The euphoria of having a local golf course would however begin to wane after several years. The most important reason was that the golf course venture had been undertaken at the height of the Depression, which dragged on longer than most expected. A $45 family membership seems like chump change to us but in 1935 it could be close to 10% of many families’ yearly income. In retrospect, the other misstep was the directors’ approach to a members’ only club. There was a green fee rate of 50 cents weekdays and 75 cents on Sunday for visitors to the club, but wishing to copy a “country club style” of courses like the London Hunt Club, the directors put in place a policy prohibiting St. Marys residents and anyone within an eight mile radius from being able to take advantage of the green fee play. However, unlike London, St. Marys did not have the population base to produce enough people with the income sufficient to afford the membership costs. Continuing to run into financial difficulty year after year, in 1939 they relaxed the policy finally opening the course to public play and its potential revenue. The final unforeseen event leading to financial disaster, however, was the outbreak of W.W. II. With a whole generation of young men headed off to war and parents left at home with worry, the outlook for a recreational activity like golf became bleak.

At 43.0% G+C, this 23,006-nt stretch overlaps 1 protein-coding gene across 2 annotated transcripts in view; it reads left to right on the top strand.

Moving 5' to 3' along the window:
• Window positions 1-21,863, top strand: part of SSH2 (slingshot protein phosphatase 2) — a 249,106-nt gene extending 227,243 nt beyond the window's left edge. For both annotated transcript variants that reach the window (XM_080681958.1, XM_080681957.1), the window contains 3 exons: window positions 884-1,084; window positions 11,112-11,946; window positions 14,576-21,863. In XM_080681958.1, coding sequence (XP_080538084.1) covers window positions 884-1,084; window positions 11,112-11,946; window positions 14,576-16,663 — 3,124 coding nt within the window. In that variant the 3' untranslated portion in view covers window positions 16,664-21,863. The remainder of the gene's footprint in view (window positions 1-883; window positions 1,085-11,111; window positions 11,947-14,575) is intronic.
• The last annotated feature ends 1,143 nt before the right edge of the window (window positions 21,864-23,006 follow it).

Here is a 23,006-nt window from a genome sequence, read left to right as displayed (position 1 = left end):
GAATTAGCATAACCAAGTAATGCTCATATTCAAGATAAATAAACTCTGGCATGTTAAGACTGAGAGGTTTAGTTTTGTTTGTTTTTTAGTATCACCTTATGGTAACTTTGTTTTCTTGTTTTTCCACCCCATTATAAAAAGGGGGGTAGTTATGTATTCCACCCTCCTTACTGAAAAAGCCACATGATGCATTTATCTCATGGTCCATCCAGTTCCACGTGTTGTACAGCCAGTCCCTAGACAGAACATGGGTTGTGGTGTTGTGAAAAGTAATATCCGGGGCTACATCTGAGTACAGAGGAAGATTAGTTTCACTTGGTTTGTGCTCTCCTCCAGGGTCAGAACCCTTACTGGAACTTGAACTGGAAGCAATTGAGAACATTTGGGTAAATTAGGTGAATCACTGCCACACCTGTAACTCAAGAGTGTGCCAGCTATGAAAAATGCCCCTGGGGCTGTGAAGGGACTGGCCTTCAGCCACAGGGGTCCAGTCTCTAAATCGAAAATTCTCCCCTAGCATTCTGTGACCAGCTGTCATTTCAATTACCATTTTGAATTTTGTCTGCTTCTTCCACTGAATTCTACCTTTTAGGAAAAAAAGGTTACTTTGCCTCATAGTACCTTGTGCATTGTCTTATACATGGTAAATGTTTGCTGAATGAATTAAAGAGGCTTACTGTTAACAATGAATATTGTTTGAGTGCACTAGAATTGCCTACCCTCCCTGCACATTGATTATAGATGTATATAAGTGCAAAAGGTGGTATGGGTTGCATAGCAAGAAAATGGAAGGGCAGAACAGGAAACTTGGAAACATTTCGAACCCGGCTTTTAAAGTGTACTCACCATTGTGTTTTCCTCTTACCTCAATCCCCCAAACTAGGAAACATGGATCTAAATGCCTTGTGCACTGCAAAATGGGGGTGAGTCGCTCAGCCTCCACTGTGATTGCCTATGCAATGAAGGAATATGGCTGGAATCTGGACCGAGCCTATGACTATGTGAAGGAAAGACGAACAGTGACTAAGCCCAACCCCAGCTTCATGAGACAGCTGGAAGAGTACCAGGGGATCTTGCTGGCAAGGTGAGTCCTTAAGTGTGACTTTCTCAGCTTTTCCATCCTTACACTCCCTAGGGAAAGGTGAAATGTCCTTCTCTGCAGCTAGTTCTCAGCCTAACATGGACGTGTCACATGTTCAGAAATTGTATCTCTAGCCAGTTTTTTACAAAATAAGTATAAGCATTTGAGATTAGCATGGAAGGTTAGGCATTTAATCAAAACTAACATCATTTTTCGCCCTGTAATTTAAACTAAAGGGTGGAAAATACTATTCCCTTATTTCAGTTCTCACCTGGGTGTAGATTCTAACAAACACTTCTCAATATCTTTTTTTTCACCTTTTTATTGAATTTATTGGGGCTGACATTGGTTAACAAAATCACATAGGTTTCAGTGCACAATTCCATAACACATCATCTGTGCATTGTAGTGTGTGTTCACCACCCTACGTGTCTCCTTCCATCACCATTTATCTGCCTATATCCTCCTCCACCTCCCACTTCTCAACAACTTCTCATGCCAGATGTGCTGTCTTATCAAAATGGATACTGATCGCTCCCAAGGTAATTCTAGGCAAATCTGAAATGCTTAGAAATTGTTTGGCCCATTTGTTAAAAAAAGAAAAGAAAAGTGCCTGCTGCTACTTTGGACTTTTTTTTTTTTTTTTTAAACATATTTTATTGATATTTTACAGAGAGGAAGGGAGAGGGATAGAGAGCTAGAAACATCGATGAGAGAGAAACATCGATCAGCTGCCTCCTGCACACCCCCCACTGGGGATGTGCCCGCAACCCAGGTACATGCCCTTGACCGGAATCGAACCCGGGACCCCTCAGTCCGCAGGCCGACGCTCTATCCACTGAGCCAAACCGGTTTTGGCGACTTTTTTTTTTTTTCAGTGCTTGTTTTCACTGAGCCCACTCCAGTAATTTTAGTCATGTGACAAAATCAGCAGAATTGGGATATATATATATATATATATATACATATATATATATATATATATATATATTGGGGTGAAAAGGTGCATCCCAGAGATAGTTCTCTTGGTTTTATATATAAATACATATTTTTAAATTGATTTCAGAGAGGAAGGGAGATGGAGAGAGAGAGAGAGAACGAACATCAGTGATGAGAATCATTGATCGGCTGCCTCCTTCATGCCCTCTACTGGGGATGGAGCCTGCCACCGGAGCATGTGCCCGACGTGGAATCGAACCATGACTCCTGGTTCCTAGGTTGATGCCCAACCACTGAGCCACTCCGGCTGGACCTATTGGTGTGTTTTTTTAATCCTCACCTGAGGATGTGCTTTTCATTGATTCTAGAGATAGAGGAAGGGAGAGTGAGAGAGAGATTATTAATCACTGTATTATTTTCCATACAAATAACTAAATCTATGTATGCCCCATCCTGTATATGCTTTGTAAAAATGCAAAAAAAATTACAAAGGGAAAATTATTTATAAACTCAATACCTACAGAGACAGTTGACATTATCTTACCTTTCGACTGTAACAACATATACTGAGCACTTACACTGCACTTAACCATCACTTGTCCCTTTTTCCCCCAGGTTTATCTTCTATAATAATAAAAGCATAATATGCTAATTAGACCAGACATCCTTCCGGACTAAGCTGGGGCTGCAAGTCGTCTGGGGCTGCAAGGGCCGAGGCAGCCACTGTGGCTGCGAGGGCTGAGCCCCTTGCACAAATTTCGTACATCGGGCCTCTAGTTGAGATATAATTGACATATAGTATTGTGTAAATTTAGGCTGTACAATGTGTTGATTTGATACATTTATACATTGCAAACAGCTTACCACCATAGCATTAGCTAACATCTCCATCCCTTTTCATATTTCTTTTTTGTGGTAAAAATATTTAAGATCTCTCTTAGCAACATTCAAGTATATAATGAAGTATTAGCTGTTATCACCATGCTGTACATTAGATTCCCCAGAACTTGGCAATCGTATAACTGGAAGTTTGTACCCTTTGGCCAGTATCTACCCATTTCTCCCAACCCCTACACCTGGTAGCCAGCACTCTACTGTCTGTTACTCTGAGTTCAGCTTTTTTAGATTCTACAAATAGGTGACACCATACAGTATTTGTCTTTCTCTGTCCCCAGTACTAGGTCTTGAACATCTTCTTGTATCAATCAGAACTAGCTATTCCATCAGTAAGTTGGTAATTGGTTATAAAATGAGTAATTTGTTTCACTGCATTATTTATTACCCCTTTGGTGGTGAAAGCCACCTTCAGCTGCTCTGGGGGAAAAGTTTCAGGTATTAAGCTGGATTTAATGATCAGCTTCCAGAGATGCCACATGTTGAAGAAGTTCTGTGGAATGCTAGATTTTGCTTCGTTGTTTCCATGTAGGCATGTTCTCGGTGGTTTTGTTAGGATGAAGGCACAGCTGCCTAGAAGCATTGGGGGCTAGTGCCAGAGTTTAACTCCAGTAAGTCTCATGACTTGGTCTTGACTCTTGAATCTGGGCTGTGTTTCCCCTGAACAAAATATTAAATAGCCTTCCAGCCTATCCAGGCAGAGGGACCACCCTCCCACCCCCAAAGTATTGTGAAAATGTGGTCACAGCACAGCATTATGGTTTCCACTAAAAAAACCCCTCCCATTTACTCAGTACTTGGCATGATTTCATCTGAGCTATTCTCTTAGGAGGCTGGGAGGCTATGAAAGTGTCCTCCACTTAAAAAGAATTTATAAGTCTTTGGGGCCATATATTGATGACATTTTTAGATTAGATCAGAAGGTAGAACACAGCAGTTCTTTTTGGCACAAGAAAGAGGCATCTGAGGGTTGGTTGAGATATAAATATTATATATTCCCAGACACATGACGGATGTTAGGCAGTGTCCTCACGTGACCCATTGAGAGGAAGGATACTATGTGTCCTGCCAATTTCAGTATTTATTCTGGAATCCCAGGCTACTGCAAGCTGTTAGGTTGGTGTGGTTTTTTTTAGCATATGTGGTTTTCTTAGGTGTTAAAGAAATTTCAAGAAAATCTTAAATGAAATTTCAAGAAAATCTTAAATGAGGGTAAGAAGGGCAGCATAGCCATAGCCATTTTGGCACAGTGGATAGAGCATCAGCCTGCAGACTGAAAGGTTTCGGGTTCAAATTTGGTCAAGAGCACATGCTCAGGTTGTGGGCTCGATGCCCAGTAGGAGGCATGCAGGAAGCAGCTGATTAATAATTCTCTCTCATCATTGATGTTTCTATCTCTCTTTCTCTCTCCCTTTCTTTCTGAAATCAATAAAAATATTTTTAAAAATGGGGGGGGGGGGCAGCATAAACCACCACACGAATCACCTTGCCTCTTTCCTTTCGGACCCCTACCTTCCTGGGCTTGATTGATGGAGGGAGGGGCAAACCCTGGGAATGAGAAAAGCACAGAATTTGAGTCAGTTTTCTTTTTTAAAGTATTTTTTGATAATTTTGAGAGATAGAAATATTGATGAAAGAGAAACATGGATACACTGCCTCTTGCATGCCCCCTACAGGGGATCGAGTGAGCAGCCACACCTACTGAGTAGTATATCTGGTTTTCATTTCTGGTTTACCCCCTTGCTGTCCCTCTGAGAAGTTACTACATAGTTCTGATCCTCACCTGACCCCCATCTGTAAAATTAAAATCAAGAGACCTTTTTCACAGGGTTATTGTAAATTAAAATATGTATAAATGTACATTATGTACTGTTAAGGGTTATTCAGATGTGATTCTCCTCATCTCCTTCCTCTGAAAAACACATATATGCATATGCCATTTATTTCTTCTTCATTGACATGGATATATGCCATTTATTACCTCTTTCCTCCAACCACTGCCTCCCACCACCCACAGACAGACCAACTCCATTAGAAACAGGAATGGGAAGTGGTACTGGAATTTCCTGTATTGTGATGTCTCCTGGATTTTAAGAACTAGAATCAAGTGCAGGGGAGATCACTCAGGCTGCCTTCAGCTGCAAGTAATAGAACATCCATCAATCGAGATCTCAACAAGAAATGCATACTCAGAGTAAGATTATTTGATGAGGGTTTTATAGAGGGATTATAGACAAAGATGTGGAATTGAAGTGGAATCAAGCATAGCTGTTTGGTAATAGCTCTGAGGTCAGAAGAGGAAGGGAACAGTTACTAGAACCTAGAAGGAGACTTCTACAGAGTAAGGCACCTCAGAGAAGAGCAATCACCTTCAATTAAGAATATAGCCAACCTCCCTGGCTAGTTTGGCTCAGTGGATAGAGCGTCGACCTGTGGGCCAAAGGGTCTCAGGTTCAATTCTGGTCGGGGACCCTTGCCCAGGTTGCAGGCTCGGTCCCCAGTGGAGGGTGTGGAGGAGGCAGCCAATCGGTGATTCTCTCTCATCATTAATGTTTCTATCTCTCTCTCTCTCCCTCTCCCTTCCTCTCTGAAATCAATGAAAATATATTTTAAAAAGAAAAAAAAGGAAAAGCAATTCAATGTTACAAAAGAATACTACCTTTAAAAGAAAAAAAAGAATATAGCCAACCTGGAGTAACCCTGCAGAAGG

After the war, the course had all but reverted to pasture. The directors sublet the running of the club to private individuals with little success. Finally, in 1949, unable to pay the mortgage on the property, the shareholders turned in their valueless shares and the St. Marys Lions Club, seeing the value of a community golf course, took over the reins. A rental lease agreement was arranged with Ralph Ainslie, to whom the land ownership had reverted after the mortgage default. Using the Lions’ influence as a respected organization, a bank loan was obtained for start-up costs and much needed equipment. The St. Marys Golf Club was thus reborn as a public course and prospered for the next 15 years.